Be still, and know that I am God. (Psalm 46:10)
I don’t know when it happened. Somehow, I became an adult.
How do I know this, you ask? If you’re wondering, it’s not because of my age. (The whopping, brand-spanking new age of twenty-one!) It’s not because someone told me I was. It’s not because I can drink or drive (not at the same time, of course) or vote or any of those things.
It’s actually much more simple than that: my life is busy.
Busy? I can hear some of you ask. Yes, busy. It’s full of responsibilities, worries, chores, and stress. I go to town to run an errand only to realize I have another errand to run after that, only to realize I have an e-mail to answer when I get home, only to realize I have a lesson for school to get done soon, then a friend to call and wish a happy birthday to, then a post to answer on Facebook, then an article to finish, and somewhere in there I should read my Bible, then a blog post to write, then assure my family that yes, I am still living, and maybe somewhere in all of that I’ll find a chance to eat.
Sound familiar? If so, you’re an adult. If not, you’re either much younger in years, or Lord bless you, you’re lying.
It’s a sad thing, but I think most of us do associate adulthood with worry and stress. I didn’t feel like an adult because I had a birthday or because someone told me I was all grown up. The moment I felt like an adult was when I realized how very busy I was, and realized that all those things that needed to get done rested on my shoulders alone.
It used to be my parents who got things done for me. It used to be that I didn’t have to worry, because they would take care of it. Now I think about things like: how do I get my career going so I can make enough money to support myself, and what day should I go to the bank, and is the gas tank full? None of that is bad. It’s a necessity; a part of growing up.
I think that’s what we can lose as adults if we’re not careful-just living and being fully present. We can be so focused on to-do lists and schedules, we lose sight of the miracles in every-day. Wasn’t it Jesus who said He came so He could give us life, and life to the full? I don’t think God wants just the mundane for His children. If anything, He came to give us joy through the mundane.
We’re not just supposed to survive. We were not created to worry ourselves to death, but to live in the midst of death.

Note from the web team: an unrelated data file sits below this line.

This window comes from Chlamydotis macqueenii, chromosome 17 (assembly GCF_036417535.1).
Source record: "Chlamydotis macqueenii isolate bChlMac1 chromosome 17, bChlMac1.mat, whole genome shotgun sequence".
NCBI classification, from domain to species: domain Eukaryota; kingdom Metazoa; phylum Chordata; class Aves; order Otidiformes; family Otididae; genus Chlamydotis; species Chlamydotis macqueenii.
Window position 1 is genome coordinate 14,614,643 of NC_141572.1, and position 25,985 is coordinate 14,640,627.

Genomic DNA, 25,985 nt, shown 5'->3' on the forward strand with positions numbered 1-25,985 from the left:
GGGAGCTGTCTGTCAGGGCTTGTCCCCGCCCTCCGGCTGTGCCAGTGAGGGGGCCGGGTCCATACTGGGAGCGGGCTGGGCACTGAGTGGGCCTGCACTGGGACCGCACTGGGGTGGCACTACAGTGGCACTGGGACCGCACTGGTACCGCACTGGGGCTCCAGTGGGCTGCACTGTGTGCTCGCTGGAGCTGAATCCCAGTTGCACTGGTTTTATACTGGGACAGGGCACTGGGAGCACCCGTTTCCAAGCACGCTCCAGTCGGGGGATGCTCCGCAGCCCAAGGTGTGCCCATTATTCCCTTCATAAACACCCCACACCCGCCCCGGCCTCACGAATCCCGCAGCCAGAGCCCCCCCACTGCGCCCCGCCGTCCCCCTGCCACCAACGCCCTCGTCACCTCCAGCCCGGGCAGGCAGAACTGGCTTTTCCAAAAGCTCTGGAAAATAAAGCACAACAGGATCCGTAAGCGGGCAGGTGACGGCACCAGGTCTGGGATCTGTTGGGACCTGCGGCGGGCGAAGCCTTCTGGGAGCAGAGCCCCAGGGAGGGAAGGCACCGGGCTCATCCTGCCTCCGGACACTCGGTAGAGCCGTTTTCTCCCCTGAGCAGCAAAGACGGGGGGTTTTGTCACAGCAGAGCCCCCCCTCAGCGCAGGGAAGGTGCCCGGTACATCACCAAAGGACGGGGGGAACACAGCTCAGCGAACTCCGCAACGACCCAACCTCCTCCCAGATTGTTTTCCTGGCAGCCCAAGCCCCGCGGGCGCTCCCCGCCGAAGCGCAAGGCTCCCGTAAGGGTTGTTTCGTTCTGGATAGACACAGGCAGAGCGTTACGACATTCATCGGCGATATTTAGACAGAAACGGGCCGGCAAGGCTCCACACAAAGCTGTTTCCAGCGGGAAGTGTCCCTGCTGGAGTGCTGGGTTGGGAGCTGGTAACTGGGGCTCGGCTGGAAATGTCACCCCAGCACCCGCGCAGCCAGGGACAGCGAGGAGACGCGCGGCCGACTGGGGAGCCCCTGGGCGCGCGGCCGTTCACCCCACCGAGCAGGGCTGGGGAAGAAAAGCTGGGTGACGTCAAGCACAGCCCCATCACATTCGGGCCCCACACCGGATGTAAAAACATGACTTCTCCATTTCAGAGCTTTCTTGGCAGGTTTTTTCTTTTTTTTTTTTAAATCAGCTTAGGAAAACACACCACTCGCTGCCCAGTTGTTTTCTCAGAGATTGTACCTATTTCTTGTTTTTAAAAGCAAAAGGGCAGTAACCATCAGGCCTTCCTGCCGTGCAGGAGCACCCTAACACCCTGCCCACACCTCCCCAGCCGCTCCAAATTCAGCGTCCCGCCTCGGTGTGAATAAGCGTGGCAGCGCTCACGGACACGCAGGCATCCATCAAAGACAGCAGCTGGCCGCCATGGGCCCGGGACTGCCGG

I teach Sunday School for five-year-olds, and I also have a six-year-old niece. What those amazing kiddos continually teach me is to just slow down. To see beauty in simplicity, and to take joy out of the little things. To see wonder in a dandelion, or giggle until my sides hurt.
Slowing down and living in the moment doesn’t mean we suddenly abandon our responsibilities to the wind, but it does mean not letting our responsibilities run our lives, either. It is neither irresponsible nor reckless to simply rest.
In fact, it is encouraged many times in the Bible. After a long day of ministering, Jesus would often go off by himself to pray.
And who could forget Mary and Martha? But just in case you did between the errand-running, carpooling, and decision-making: “As Jesus and the disciples continued on their way to Jerusalem, they came to a certain village where a woman named Martha welcomed him into her home. Her sister, Mary, sat at the Lord’s feet, listening to what he taught. But Martha was distracted by the big dinner she was preparing. She came to Jesus and said, ‘Lord, doesn’t it seem unfair to you that my sister just sits here while I do all the work? Tell her to come and help me.’ But the Lord said to her, ‘My dear Martha, you are worried and upset over all these details! There is only one thing worth being concerned about. Mary has discovered it, and it will not be taken away from her.’” (Luke 10:39-42.)
We don’t have to be afraid of the stillness. I think once we become adults we think we’re supposed to be busy to be responsible and productive. The quiet can suddenly become scary and unnerving. But even Jesus allowed Himself some rest.
So today, if you find yourself in a never-ending blur of activity, I ask you to consider: are you afraid of being still? Sometimes busyness can be a camouflage. Doing a lot of things can make us feel productive, but it’s not the amount of things that make that so. It’s the things we’re doing.
Don’t be afraid to slow down today. Take a little break. Smell the proverbial rose. Take something from your schedule that really isn’t necessary, and most importantly, if you haven’t been still in God’s presence for a while, go and sit at His feet. Don’t miss what Martha did.
And if you’ve forgotten how, go and spend some time with your kids. They’ll be more than happy to teach you.
I Hear Ya: When did you realize you’d become an adult? What are some things you do to slow down?